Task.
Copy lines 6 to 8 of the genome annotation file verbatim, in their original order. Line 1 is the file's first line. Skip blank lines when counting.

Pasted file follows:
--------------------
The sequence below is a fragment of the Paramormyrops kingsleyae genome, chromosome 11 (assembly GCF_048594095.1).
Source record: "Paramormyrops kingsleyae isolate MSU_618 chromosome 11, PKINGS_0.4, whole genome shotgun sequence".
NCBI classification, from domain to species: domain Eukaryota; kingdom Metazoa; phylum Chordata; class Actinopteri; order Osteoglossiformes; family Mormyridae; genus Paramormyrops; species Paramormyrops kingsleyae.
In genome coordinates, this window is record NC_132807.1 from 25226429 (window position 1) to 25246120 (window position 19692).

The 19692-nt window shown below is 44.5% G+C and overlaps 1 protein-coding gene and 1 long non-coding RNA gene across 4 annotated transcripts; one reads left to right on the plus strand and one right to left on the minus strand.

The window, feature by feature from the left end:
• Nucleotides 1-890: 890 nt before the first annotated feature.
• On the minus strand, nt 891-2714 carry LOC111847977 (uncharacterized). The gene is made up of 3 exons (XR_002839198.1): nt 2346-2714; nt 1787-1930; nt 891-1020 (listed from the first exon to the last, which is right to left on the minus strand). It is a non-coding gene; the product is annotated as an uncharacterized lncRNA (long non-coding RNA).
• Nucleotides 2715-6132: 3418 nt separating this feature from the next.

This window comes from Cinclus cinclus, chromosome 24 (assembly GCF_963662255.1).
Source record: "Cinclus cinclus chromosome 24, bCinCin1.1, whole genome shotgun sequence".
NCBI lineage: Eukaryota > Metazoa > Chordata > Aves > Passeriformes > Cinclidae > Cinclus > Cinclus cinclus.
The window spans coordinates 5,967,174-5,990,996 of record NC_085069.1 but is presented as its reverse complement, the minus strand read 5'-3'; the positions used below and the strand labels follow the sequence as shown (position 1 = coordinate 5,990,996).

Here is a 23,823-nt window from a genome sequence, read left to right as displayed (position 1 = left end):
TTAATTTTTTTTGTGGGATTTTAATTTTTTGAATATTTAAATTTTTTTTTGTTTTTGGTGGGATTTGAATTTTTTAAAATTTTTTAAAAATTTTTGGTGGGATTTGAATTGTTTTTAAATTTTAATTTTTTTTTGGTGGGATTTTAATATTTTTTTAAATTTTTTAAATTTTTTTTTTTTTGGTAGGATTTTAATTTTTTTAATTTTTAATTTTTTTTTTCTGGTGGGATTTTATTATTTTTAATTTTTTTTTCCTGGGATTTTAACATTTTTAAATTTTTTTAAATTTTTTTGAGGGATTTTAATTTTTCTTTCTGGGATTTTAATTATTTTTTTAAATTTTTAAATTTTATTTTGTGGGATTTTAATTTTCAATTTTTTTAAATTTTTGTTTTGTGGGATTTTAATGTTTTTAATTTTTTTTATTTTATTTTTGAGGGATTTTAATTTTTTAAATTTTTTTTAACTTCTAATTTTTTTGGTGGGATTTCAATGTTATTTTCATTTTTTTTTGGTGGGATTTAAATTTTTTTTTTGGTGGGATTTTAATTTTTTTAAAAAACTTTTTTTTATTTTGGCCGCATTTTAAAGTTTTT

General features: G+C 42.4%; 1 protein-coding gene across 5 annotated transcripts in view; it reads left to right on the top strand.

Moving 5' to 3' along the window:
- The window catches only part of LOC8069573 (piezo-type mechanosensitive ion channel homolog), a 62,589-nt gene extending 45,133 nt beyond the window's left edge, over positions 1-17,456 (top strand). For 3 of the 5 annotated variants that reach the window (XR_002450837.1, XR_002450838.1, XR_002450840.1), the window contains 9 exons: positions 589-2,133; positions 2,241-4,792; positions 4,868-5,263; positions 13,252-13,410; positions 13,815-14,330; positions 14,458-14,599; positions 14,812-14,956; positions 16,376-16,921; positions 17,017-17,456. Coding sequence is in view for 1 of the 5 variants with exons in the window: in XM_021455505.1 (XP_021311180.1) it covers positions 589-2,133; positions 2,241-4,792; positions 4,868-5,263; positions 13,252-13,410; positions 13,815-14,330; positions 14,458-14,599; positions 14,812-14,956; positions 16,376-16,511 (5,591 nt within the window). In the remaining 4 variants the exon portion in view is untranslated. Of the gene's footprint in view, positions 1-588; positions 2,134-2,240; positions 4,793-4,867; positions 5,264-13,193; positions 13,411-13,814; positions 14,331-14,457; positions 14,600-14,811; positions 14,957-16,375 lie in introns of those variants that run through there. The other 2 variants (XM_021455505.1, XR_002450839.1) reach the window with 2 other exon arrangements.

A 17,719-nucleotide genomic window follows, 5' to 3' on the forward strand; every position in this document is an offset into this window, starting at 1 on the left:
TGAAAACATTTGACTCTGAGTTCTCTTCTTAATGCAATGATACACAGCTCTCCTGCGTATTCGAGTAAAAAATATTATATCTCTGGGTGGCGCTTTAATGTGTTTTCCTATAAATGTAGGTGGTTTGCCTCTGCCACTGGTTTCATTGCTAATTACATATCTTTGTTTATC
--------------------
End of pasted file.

The window, feature by feature from the left end:
• Nucleotides 1-890: 890 nt before the first annotated feature.
• On the minus strand, nt 891-2714 carry LOC111847977 (uncharacterized). The gene is made up of 3 exons (XR_002839198.1): nt 2346-2714; nt 1787-1930; nt 891-1020 (listed from the first exon to the last, which is right to left on the minus strand). It is a non-coding gene; the product is annotated as an uncharacterized lncRNA (long non-coding RNA).